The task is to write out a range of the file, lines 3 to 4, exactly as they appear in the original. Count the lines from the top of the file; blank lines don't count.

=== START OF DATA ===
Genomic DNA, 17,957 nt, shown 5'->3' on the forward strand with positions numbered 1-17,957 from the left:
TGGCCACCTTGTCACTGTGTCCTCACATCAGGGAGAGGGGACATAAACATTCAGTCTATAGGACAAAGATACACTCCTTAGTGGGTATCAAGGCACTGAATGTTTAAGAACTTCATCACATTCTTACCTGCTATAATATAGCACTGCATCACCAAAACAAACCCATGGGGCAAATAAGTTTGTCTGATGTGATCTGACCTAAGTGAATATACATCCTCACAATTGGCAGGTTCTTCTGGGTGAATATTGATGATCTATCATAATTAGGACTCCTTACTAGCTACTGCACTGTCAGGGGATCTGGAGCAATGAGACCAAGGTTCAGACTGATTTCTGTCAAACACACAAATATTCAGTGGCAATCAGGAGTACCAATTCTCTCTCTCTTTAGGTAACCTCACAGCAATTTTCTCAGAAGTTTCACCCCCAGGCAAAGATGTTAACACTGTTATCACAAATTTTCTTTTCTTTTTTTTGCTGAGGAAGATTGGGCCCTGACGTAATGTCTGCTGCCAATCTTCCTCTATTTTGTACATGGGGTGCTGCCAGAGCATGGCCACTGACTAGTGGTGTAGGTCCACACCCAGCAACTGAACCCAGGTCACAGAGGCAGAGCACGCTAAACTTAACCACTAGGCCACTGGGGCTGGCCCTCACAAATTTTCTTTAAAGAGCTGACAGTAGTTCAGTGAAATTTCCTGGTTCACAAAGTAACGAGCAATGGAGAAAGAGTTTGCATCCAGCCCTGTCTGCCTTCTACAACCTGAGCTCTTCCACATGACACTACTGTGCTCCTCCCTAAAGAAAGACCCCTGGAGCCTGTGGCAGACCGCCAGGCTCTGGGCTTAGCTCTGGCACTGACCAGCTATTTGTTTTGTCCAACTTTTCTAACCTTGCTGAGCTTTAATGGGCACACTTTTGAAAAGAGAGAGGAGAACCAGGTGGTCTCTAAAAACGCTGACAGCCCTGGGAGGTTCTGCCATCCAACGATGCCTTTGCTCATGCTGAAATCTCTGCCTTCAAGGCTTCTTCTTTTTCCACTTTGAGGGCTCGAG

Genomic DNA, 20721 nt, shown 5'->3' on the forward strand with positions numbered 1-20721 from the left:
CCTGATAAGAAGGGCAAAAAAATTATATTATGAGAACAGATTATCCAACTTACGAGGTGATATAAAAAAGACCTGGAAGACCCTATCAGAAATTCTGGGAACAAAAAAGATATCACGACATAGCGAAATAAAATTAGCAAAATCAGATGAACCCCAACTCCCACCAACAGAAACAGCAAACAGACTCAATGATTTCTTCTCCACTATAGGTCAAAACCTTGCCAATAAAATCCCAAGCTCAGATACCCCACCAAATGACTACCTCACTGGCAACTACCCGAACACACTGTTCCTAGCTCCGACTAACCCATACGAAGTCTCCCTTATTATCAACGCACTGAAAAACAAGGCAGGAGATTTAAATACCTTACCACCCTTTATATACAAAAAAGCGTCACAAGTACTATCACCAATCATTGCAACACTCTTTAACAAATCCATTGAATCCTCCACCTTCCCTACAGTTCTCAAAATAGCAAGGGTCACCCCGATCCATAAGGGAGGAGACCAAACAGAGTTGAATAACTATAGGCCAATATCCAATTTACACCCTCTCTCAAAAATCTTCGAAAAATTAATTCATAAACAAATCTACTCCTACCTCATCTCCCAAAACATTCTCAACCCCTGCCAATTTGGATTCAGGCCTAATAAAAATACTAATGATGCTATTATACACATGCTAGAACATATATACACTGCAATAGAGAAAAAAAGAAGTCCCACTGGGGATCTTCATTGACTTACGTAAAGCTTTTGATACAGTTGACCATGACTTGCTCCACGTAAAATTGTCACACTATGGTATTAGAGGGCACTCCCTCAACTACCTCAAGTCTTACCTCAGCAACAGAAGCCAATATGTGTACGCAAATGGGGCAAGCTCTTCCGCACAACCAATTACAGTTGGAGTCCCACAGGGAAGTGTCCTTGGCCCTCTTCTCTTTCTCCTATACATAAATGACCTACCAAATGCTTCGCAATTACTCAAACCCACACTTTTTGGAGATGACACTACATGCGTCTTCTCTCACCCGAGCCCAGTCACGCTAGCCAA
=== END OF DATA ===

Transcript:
Genomic DNA, 20721 nt, shown 5'->3' on the forward strand with positions numbered 1-20721 from the left:
CCTGATAAGAAGGGCAAAAAAATTATATTATGAGAACAGATTATCCAACTTACGAGGTGATATAAAAAAGACCTGGAAGACCCTATCAGAAATTCTGGGAACAAAAAAGATATCACGACATAGCGAAATAAAATTAGCAAAATCAGATGAACCCCAACTCCCACCAACAGAAACAGCAAACAGACTCAATGATTTCTTCTCCACTATAGGTCAAAACCTTGCCAATAAAATCCCAAGCTCAGATACCCCACCAAATGACTACCTCACTGGCAACTACCCGAACACACTGTTCCTAGCTCCGACTAACCCATACGAAGTCTCCCTTATTATCAACGCACTGAAAAACAAGGCAGGAGATTTAAATACCTTACCACCCTTTATATACAAAAAAGCGTCACAAGTACTATCACCAATCATTGCAACACTCTTTAACAAATCCATTGAATCCTCCACCTTCCCTACAGTTCTCAAAATAGCAAGGGTCACCCCGATCCATAAGGGAGGAGACCAAACAGAGTTGAATAACTATAGGCCAATATCCAATTTACACCCTCTCTCAAAAATCTTCGAAAAATTAATTCATAAACAAATCTACTCCTACCTCATCTCCCAAAACATTCTCAACCCCTGCCAATTTGGATTCAGGCCTAATAAAAATACTAATGATGCTATTATACACATGCTAGAACATATATACACTGCAATAGAGAAAAAAAGAAGTCCCACTGGGGATCTTCATTGACTTACGTAAAGCTTTTGATACAGTTGACCATGACTTGCTCCACGTAAAATTGTCACACTATGGTATTAGAGGGCACTCCCTCAACTACCTCAAGTCTTACCTCAGCAACAGAAGCCAATATGTGTACGCAAATGGGGCAAGCTCTTCCGCACAACCAATTACAGTTGGAGTCCCACAGGGAAGTGTCCTTGGCCCTCTTCTCTTTCTCCTATACATAAATGACCTACCAAATGCTTCGCAATTACTCAAACCCACACTTTTTGGAGATGACACTACATGCGTCTTCTCTCACCCGAGCCCAGTCACGCTAGCCAA